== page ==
IN THE DIRECTOR’S CHAIR WITH MEL BROOKS REVIEW: “Spaceballs” stars Bill Pullman (Independence Day, Lost Highway), John Candy (Splash, Plaines Trains and Automobiles), Rick Moranis (Parenthood, Little Shop of Horrors [1986]), Daphne Zuniga (The Sure Thing, Melrose Place [TV series]), Dick Van Patten (Westworld [1973], Freezerburn), George Wyner (The Postman, Trouble with the Curve), Michael Winslow (Police Academy, Three Crazy Jerks), Mel Brooks (Life Stinks, Putney Swope), and Joan Rivers (Iron Man 3, Serial Mom). It is directed by Mel Brooks, who also wrote it with Thomas Meehan (Annie [1982], To Be or Not to Be) and Rohnny Graham (The Bob Crane Show [TV series], The World’s Greatest Lover). After Princess Vespa (Zuniga) runs away from her wedding, her father King Roland (Van Patten) sends two rebels Lone Starr (Pullman) and Barf (Candy) to retrieve her before she falls into the evil hands of Dark Helmet (Moranis).

“May the schwartz be with you!” Did I mean to line up this review on Star Wars day? No, I did not. But I’m glad it has. “Spaceballs” was the first Mel Brooks film that I saw growing up; in fact, it was the only Brooks film I saw until starting my first director’s marathon with him a few years ago. I recall loving it, particularly because I understood the references and was fascinated in the genre of parody. I mean, who can forget Dark Helmet, Barf, and Pizza the Hut? They’re pretty iconic. Alas, since “Spaceballs” release, we have been smashed with both a plethora of “Star Wars” movies and “Star Wars” parodies alike. The IP certainly knows how to beat a dead horse, so I was not as amused in watching “Spaceballs” this time around. That’s not to fault the feature, mind you, but for those of you who have not seen it but are engulfed in the “Star Wars” phenomenon of today, it might not appeal to you as much as it did audiences in 1987. It’s pretty crazy to see just how popular this Brooks film stands against the rest. No matter how many of his works my friends know, everyone seems to be aware of “Spaceballs.” It’s stood the test of time, and why is that? I have no clue. The story is basic, the jokes are fairly simple, and the adventure stretches itself thin. I can only guess that because it is mocking the “Star Wars” franchise it has kept itself afloat in pop culture. Good work Brooks. The movie itself has its moments. If there’s one thing I can say, the flick has some scenes that you’ll either reference or talk about to your friends. Whether it be the “I’m surrounding by assholes” bit, Yogurt’s merchandising scheme, or the fact that Joan Rivers voices a robot, you’ll walk away remembering some things. On top of that, it can be entertaining, as it shortens the “Star Wars” narrative and creates just enough of a different story to keep things interesting. Does that mean this is a gripping, engaging feature? No. The characters are caricatures, the conflicts are quickly swept under the rug, and certian plot elements are predictable. It’s what you expect from a parody, but I was at least hoping for more likability in its characters. Bill Pullman as Lone Starr is okay, John Candy’s classic, and you can’t forget Rick Moranis’ Dark Helmet, but Princess Vespa was downright annoying. She had some parts that were fine, but for the most part her character, paired with her direction, made for a less desirable female role. Yes, she’s playing the snobby rich girl, so I guess that’s her schtick, but I just didn’t care for it. For the most part, Brooks does a solid job making this feel like a “Star Wars” movie, pulling together some good visual effects (for its time) and cinematography to really add a layer to the humor. The jokes themselves are alright. I laughed at a few moments, but others fell flat. Do I expect all of them to land? Not really, though I did hope that I would not spend quite a bit of my time in silence (not laughing). Compared to my experience with this film as a kid, I’d say I had more fun back then. Children can get a kick out of this more so than the adults, with a few adult jokes sprinkled in for all families to join in on the fun, but at the end of the day, “Spaceballs” doesn’t hold up to the golden Brooks standard. I took more enjoyment from watching his other flicks in this marathon, and when you’ve got a property as big as “Star Wars” to poke fun at, that’s saying something. If you’re looking for a parody of those science fiction pictures you know and love, you’ll find some parts in this to be fun; otherwise, it’s just average. FINAL SCORE: 68%= Burnt Popcorn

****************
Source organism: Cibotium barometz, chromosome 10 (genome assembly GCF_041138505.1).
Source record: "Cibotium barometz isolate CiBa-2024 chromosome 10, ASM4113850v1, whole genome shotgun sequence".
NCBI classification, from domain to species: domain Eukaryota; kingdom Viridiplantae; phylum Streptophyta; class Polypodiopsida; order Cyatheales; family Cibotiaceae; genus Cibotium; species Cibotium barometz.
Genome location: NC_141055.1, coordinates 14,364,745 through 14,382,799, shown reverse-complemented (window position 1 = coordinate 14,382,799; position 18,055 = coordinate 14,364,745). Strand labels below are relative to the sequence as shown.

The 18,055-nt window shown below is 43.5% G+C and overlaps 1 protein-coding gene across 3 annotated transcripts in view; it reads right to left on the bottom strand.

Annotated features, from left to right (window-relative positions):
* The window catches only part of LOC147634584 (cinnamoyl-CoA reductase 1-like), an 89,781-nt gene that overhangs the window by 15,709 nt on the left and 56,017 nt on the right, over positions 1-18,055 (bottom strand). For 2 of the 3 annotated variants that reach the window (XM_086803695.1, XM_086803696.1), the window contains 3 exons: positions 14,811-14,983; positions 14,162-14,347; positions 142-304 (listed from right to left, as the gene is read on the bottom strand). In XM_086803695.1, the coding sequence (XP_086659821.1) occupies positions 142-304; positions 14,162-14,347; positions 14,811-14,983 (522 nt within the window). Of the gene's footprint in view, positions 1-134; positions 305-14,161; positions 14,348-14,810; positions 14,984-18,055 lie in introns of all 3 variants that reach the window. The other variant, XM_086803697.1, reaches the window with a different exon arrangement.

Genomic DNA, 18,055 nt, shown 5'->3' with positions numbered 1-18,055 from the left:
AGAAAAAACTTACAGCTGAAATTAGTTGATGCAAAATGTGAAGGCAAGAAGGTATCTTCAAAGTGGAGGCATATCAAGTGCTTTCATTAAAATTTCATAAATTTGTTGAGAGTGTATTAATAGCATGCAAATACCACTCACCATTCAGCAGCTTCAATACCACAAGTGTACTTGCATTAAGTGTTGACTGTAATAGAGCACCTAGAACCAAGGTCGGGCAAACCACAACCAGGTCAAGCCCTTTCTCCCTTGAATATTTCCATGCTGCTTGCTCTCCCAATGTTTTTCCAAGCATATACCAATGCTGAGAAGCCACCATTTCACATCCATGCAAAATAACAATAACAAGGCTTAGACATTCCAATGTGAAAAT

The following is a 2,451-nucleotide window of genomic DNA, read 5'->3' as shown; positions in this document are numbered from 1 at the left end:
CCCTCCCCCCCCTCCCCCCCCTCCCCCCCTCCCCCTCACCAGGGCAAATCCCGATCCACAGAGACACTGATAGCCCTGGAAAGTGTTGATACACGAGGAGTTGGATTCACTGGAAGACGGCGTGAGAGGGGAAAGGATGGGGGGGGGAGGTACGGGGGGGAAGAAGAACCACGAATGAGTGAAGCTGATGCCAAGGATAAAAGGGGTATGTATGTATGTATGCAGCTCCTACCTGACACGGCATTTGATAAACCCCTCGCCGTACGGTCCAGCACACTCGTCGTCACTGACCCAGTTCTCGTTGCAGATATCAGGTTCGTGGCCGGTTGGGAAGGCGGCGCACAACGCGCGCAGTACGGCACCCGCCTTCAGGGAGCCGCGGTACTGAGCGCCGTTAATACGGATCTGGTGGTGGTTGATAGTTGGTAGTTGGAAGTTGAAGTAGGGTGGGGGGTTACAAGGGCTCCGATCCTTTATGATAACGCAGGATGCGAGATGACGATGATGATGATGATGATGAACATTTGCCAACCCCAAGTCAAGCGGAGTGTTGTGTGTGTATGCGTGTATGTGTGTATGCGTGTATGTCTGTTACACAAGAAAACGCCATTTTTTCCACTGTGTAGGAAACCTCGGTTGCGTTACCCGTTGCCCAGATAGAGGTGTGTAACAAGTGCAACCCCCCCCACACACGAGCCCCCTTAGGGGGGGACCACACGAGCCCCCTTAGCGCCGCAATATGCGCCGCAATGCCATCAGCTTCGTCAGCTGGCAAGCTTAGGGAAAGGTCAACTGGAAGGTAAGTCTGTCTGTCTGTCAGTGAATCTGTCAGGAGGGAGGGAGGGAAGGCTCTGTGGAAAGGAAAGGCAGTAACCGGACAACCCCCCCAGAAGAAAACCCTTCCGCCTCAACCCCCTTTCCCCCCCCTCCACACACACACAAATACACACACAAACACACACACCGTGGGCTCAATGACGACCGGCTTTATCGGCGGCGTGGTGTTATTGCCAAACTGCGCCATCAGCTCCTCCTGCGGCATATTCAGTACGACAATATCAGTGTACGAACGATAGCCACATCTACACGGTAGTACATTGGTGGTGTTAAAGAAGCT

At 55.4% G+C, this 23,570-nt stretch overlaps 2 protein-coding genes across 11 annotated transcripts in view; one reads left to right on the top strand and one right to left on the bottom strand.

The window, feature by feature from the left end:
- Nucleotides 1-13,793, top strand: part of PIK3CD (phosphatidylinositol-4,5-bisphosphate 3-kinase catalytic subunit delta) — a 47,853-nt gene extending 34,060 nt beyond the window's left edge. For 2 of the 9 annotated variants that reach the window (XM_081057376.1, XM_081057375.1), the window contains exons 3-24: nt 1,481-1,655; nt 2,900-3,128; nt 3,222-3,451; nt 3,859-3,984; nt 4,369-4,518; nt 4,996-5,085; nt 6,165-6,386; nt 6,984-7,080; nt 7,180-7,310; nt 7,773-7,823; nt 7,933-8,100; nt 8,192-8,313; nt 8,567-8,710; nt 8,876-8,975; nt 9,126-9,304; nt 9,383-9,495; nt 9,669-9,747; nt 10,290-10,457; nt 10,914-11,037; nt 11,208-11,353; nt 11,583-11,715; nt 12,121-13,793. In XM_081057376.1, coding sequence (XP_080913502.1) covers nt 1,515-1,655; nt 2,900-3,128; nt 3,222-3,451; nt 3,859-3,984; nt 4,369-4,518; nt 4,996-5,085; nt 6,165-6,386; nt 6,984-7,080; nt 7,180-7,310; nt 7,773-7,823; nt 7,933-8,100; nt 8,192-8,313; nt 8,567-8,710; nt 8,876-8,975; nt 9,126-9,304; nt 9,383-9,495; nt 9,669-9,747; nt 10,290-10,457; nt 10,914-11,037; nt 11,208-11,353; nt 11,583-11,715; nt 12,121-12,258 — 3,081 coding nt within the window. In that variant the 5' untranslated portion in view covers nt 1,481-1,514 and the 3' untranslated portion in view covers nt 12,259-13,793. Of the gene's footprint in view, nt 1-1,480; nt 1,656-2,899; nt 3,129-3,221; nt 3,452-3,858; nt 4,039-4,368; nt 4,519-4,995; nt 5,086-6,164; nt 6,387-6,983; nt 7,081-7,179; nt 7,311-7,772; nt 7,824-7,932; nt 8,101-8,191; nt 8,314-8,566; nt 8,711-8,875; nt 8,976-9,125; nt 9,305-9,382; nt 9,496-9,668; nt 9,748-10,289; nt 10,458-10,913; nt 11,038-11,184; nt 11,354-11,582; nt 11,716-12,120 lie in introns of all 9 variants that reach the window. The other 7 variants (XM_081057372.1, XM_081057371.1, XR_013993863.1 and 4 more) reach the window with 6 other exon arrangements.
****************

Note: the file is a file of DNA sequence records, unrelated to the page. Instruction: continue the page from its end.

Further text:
Here is the trailer:

One response to ““Spaceballs”

  1. Pingback: May Movie Rankings | Juicy Reviews·

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